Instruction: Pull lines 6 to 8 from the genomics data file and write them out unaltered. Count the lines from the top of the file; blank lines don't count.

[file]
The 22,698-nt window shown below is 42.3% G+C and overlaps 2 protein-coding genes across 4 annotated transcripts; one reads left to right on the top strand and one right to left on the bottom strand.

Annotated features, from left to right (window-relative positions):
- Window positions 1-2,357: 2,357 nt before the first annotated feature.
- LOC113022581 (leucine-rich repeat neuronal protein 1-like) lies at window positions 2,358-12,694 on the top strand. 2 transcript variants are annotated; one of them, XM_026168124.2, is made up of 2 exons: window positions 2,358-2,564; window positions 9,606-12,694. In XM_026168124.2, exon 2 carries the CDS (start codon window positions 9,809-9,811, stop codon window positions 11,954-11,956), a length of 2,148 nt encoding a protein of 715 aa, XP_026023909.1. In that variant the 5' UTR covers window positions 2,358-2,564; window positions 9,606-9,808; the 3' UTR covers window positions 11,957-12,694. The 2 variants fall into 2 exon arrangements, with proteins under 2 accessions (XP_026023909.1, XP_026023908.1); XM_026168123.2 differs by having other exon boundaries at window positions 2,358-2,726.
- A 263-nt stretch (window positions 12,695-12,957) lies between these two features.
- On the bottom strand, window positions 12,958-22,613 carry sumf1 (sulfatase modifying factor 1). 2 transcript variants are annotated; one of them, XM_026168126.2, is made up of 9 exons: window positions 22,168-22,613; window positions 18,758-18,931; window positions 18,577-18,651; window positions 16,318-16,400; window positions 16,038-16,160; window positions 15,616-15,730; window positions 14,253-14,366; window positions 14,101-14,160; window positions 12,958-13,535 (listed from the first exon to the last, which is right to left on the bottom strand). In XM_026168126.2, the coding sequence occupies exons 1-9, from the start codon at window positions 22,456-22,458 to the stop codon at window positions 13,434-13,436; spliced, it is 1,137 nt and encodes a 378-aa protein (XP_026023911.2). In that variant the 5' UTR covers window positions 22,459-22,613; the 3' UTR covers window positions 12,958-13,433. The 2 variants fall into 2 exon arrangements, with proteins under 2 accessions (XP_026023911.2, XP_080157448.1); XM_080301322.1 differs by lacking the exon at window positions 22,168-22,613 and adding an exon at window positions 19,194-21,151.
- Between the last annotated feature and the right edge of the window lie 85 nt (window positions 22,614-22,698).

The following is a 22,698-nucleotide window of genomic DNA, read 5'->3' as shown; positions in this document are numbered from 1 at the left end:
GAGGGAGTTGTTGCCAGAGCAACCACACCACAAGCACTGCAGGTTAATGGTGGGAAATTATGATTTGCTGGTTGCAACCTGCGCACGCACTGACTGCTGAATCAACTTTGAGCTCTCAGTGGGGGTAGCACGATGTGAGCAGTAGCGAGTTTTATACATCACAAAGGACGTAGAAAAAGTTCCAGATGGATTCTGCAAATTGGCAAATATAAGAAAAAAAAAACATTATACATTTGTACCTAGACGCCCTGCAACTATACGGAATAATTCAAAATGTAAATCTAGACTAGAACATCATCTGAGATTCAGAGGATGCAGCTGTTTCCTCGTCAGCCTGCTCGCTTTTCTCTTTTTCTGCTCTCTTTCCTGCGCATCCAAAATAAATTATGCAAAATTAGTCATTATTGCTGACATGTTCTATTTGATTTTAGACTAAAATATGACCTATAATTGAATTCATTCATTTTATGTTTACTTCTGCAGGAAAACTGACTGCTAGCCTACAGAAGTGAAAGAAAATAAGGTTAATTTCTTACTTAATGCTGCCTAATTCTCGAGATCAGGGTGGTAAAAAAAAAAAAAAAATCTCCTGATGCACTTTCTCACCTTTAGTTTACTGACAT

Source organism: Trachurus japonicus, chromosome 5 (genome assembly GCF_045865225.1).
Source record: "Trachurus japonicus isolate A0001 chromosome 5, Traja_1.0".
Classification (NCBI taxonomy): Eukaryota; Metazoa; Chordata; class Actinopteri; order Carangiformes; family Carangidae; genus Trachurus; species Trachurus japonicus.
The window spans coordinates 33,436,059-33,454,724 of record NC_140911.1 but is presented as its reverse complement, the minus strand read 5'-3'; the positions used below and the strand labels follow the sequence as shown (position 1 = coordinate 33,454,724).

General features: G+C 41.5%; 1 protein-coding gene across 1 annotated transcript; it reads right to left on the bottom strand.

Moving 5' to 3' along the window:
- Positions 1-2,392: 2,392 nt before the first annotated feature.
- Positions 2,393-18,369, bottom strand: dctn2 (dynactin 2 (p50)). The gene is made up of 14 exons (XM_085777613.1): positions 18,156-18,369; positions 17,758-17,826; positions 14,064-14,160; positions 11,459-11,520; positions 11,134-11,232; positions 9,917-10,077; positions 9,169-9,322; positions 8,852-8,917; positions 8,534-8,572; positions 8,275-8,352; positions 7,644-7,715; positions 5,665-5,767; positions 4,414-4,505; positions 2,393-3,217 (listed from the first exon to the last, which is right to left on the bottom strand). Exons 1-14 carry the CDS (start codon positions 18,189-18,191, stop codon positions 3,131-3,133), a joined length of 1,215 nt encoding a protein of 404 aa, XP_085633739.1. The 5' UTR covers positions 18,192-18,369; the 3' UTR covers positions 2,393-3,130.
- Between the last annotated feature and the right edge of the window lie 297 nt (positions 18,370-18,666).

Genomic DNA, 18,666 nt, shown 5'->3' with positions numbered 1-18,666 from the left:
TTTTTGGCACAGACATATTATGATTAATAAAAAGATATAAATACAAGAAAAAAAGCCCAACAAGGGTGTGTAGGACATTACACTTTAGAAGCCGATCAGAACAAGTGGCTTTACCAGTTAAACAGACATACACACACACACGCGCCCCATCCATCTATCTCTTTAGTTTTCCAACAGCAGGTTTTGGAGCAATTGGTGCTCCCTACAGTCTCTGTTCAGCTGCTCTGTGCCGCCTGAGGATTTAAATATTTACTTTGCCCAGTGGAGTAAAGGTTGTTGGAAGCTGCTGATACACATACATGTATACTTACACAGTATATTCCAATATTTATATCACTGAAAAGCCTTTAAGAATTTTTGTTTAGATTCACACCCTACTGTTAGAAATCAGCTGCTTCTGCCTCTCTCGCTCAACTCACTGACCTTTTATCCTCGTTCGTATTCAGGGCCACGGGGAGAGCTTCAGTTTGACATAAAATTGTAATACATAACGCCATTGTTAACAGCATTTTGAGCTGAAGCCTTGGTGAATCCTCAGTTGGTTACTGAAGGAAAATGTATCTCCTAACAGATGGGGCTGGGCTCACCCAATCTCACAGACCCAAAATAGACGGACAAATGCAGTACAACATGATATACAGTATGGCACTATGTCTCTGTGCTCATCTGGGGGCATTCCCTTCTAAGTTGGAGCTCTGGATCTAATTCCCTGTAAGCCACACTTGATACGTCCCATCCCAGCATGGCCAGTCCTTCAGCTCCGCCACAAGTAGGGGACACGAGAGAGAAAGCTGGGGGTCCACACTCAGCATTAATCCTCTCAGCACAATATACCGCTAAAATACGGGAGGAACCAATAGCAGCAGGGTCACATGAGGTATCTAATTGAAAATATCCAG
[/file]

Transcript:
- On the bottom strand, window positions 12,958-22,613 carry sumf1 (sulfatase modifying factor 1). 2 transcript variants are annotated; one of them, XM_026168126.2, is made up of 9 exons: window positions 22,168-22,613; window positions 18,758-18,931; window positions 18,577-18,651; window positions 16,318-16,400; window positions 16,038-16,160; window positions 15,616-15,730; window positions 14,253-14,366; window positions 14,101-14,160; window positions 12,958-13,535 (listed from the first exon to the last, which is right to left on the bottom strand). In XM_026168126.2, the coding sequence occupies exons 1-9, from the start codon at window positions 22,456-22,458 to the stop codon at window positions 13,434-13,436; spliced, it is 1,137 nt and encodes a 378-aa protein (XP_026023911.2). In that variant the 5' UTR covers window positions 22,459-22,613; the 3' UTR covers window positions 12,958-13,433. The 2 variants fall into 2 exon arrangements, with proteins under 2 accessions (XP_026023911.2, XP_080157448.1); XM_080301322.1 differs by lacking the exon at window positions 22,168-22,613 and adding an exon at window positions 19,194-21,151.
- Between the last annotated feature and the right edge of the window lie 85 nt (window positions 22,614-22,698).

The following is a 22,698-nucleotide window of genomic DNA, read 5'->3' as shown; positions in this document are numbered from 1 at the left end: